Tuesday, June 17, 2008

Thoughts About Thinking

Thinking is the nemesis of meditation. Nothing gets in the way of an empty mind more than the gaggle of thoughts which invariably attack the meditator with the persistence of angry mosquitoes. Last weekend, 15 members of the Little Bang Sangha in Bangkok went on retreat to the environmentally-friendly Comsaed River Kwai Resort to ponder the problem of thinking under the guidance of the Venerable Pandit Bhikku, accompanied by Phra Nick from Australia.

We gathered Friday morning in the parking lot at Wat Yannawa next to the Taksin bridge near the end of the Skytrain. This 19th century temple on the banks of the Chao Phraya River has a very interesting cement ship, modeled after a Chinese junk. It was constructed on the orders of Rama III who saw steam ships replacing the old junks, and wanted his people to remember the old ships that had originally bought so much prosperity to the kingdom. The "ship" is now a small temple with Buddhist icons, including a rare fat smiling Buddha more common to Vietnam. We piled into two vans and headed southwest of Bangkok for 50 kilometers to visit Songdhammakalayani (The Temple of Women who Uphold Dhamma) Monastery, the home of Bhikkuni Dhammananda, one of only several ordained nuns in Thailand.

Formerly known as Dr. Chatsumarn Kabilsingh, a respected scholar and teacher of Buddhist philosophy, Dhammananda, who is in her late 50s and the mother of two sons, was ordained in 2001 in Sri Lanka, the first Thai woman to receive full ordination as a Theravadin nun. The country's laws and Buddhist clergy forbid women to ordain as samaneris (novices) or bhikkhunis. Women can become mae chees, who shave their heads, wear white and take only eight vows (monks take 227), but they are not allowed the full 311-vow ordination of a bhikkhuni in other Buddhist countries. In Thailand, the problem with reviving the order of nuns today stems from a rule requiring that women must be ordained first by five bhikkhunis, then by five bhikkhus. Since no bhikkhunis no longer exist in Thailand to perform the ceremony, no bhikkhunis can be ordained. Catch 22.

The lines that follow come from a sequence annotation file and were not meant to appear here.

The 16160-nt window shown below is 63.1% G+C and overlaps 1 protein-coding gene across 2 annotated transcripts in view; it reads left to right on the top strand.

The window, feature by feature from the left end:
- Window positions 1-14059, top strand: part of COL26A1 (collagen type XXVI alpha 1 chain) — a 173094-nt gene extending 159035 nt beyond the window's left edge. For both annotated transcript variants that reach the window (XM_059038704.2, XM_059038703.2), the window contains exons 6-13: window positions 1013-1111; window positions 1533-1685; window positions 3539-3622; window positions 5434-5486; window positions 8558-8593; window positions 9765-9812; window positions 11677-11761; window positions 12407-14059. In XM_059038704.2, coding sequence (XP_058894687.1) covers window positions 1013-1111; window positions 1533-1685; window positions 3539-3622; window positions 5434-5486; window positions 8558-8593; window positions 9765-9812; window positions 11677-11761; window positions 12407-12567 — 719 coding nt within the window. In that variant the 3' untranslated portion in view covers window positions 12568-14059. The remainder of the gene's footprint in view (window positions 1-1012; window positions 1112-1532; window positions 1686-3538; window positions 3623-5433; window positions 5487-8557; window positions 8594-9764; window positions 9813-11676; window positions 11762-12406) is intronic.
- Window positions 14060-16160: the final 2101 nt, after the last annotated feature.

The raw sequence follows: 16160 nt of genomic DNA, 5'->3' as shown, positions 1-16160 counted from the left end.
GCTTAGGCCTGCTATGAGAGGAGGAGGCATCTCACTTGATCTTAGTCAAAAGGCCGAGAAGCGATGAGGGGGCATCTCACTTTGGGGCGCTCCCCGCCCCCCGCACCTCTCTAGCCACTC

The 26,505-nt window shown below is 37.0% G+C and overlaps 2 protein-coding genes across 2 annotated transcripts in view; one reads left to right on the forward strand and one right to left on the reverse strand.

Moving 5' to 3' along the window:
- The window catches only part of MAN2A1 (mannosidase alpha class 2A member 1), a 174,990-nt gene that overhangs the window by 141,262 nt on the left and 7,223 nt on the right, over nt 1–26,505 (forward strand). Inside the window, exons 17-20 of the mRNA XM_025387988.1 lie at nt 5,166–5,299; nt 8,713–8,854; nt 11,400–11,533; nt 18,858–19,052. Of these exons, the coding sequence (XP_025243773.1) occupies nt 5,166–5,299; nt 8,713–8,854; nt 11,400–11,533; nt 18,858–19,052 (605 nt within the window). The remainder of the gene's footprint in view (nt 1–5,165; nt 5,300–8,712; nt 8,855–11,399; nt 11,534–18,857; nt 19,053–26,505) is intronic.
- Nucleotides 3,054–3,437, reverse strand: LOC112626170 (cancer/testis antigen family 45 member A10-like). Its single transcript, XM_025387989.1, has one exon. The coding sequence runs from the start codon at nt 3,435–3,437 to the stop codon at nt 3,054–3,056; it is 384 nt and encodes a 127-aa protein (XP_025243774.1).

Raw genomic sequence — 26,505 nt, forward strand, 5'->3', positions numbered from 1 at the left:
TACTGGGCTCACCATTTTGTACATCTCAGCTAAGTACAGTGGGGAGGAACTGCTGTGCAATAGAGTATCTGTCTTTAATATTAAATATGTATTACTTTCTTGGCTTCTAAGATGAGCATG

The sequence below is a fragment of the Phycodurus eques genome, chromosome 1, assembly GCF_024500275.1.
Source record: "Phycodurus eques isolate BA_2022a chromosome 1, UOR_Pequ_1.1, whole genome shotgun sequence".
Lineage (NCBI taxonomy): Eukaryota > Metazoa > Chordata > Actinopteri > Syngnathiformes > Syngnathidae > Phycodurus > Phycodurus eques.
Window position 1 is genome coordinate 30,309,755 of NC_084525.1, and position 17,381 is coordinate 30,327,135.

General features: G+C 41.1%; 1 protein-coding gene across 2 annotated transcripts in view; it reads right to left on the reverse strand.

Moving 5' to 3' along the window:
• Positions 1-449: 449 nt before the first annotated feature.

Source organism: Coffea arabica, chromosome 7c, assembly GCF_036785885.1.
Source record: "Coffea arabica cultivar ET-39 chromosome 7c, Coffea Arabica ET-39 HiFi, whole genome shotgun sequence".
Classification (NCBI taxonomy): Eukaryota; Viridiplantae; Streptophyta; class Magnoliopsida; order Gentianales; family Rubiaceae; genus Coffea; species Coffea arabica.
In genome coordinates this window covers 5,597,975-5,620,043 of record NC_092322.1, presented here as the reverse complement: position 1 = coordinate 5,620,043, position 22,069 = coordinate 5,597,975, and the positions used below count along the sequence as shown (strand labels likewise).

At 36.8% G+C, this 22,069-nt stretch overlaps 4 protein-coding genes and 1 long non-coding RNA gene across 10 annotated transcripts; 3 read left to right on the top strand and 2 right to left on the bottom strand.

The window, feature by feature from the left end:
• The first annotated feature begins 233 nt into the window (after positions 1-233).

Dhammananda is abbess of the temple which was built 40 years ago by her mother, Voramai Kabilsingh, who received bhikkhuni ordination in the Mahayana tradition in 1971 in Taiwan. She was the first Thai bhikkhuni, and her daughter has now become the first in the Theravadin Buddhist tradition. Her mother bought a field of rice paddies near the city of Nakorn Pathom from the consort of King Rama VI in 1960, and had the land converted into temple grounds, with a meditation hall and library. Our group brought a variety of practical gifts (tambon, for making merit) which we presented to the Bhikkuni (and some even more useful cash which we donated upon leaving). After greeting us, Dhammananda took us on a tour of the monastery property, showing us the newly opened vihara with its blue Medicine Buddha, and the spacious high-ceiling library which is almost finished. The previous library suffered a flood and many books were damaged. Both of the new structures are beautifully designed in what seems to me to be non-traditional styles (the blue Buddha is Tibetan). After the tour, she and the monastery's one other nun treated us to a wonderful lunch prepared by their community of supporters in the monastery's open-air dining hall. I was sorry to hear that after being ordained, the nun was no longer allowed to hug her sons; Thai Buddhism's restrictions on contact between the sexes continue to puzzle me. But we left with confidence that if anyone can move the official Thai Sangha towards reinstating the tradition of bhikkunis, it would be Dhammananda, a strong and articulate spokesperson for the Buddha's inclusive attitude towards women.